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Power thirds....erm?

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Posted (edited)

Hi guys, hope ya doin OK, long time no see.

OK, along with the bass that I play - some may argue that point -  I've got a Fiddle coming on Friday, lockdown may as well learn something else....this time tuned in 5ths😀

A fiddle on basschat, what next. But, it has brought up, for me,  a WTF are these diads called, or if indeed two note chords indeed have a name?

I guess they are chords, afterall guitarists play 2 note power chords? 

Why diads? Now, being a boring old git I'm sitting here trying figure out how those folk and 'blue-grass' (I hate that term along with streetfood) play some of the those double stop diads...think Bugs Bunny Hill Billy hare intro here

So, now I know that these fiddles do a 'country' stylee great power chord and, also a umm err, power third?🤠

https://youtu.be/h4CenuFbGiA

 

So, with my poor grasp of music theory in that second video...

1/ G double stop:- G on the D string and, B on the A string gives a major third.

2/ C double stop:- E on the D string and, the C on the A string gives an inverted major third, C/E

3/ D double stop:- F# on the D string and, the D on the A string also gives an inverted major third, D/F#

 

.....if there is such a thing as a C/E to describe a E over a C?

So, these are diads, or partial chords. Now a power chord is root and 5th G5 for example, so are these 'power' thirds called G3?

All the best, stay safe guys.

 

PS if you drink fine wines it's a violin, if you prefer cider, it's a Fiddle I believe?

 

 

 

Edited by iconic

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Power chord usually omits third. Works well over a major or a minor.

As bass goes so low, third may not sound very good especially in the low end. Anything beyond 12th fret is another story. A fifth is usually the first functional double stop.

If you write C/E, it means that your colleague is playing a C chord and your work is to play the note E under the chord.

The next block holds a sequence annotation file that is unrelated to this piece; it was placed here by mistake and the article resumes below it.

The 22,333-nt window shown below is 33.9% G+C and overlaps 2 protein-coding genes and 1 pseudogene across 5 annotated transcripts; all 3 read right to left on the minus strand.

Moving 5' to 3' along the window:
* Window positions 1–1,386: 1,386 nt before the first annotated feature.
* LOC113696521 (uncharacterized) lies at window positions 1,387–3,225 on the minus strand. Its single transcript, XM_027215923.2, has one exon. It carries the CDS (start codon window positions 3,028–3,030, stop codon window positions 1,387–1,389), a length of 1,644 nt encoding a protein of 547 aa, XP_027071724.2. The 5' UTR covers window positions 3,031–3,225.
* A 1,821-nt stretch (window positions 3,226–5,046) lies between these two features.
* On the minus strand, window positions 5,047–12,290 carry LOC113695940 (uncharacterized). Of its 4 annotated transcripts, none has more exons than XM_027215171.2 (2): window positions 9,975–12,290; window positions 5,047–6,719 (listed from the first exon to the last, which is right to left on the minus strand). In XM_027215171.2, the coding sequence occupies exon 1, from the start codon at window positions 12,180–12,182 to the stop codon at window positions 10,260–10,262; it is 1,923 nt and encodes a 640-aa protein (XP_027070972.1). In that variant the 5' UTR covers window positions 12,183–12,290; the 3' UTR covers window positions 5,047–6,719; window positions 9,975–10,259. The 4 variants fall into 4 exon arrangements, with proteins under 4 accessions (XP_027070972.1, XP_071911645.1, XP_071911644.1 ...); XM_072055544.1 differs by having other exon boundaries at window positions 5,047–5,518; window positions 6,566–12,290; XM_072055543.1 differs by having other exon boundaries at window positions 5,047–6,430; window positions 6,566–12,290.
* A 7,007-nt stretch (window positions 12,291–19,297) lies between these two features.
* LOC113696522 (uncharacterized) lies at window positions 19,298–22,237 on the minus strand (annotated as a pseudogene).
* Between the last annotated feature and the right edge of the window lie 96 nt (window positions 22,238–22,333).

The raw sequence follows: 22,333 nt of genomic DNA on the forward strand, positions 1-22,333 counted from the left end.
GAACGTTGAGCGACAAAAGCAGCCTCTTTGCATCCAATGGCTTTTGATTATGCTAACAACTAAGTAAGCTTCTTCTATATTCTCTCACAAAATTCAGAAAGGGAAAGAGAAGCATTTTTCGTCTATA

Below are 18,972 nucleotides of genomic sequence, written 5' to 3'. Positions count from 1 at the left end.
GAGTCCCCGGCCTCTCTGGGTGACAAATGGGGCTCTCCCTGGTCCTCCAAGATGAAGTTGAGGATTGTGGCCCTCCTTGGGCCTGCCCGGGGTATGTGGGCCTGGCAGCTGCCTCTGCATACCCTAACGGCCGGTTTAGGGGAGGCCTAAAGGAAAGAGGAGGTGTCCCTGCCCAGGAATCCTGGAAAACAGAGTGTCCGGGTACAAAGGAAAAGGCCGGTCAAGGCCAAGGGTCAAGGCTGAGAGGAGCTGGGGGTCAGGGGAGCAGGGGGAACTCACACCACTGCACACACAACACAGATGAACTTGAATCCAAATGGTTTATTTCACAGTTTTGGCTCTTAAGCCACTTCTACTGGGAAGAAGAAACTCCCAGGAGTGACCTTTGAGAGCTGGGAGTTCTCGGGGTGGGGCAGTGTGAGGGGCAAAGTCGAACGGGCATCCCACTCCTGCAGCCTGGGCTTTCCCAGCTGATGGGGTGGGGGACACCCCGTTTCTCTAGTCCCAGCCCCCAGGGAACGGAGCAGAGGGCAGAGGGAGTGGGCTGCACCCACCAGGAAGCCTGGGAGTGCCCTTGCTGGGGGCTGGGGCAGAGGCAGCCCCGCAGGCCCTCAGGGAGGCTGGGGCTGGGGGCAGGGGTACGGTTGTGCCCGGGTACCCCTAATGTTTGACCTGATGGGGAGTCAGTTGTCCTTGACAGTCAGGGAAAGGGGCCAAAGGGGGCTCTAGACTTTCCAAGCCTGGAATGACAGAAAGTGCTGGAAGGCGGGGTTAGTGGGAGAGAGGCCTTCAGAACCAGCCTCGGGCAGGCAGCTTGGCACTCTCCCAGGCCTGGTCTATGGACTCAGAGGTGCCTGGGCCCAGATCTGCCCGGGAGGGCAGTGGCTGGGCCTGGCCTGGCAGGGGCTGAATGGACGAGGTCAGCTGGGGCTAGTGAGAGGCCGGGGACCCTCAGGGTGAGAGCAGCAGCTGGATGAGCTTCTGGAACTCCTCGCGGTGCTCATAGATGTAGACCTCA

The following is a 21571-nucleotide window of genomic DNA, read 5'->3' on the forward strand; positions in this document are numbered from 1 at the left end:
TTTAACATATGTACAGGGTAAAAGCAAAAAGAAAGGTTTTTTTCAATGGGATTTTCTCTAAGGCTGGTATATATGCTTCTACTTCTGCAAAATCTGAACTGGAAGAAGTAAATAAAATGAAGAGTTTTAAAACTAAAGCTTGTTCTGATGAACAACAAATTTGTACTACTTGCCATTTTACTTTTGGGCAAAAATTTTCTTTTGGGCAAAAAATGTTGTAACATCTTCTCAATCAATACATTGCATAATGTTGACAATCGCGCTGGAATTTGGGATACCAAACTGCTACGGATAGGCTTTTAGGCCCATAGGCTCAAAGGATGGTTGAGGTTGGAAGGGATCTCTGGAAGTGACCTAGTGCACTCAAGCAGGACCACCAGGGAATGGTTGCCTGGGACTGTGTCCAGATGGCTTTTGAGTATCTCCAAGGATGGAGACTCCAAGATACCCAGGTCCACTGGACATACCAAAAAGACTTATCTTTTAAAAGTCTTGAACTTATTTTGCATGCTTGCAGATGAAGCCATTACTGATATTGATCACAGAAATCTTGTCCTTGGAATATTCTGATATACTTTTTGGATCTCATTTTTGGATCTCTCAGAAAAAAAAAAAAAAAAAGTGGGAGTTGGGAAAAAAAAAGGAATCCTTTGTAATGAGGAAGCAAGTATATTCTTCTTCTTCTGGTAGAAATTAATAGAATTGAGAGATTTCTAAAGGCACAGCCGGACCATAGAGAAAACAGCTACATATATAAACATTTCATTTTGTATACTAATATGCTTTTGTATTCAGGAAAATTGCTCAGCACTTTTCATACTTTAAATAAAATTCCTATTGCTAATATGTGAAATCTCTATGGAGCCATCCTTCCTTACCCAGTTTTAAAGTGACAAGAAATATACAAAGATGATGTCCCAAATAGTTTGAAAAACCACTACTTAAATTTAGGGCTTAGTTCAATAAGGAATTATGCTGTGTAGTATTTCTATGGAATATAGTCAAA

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You wouldn't call the chord something like a G3 because the third is the defining note as to whether the chord is major or minor.      For example, C and E is major, D and F is minor.  You could play just those two notes together and it would imply the chord quality, whereas a power chord would really just emphasise the root motion without much tonality. So rather than write G3 you could just write G or Gmin, depending on which third you play.

A slash chord like C/E is saying that you would play a C chord with an E in the bass.  I would take a guess that if you were asked to play a C double stop on the violin you would play it in this inversion without thinking of it as a slash chord, in a similar way to how a barre chord on guitar puts the 3rd above the 5th. The notes might be inverted, but they are still portraying the chord quality.

 

I hope this makes sense, it's kind of long winded. 

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The reason it’s called a power chord is due to the overtone series (harmonics). The way that a root and perfect 5th interact harmonically is very “consonant” so works well (ie is “powerful”) when played on guitar/higher up on bass with heavy distortion as distortion amplifies the overtones. Other two-note chords (ie root and major 3rd) have quite dissonant overtones that clash when distorted heavily (although can be quite pleasant with a bit of crunch in the tone), so don’t sound as “power”ful ;) 

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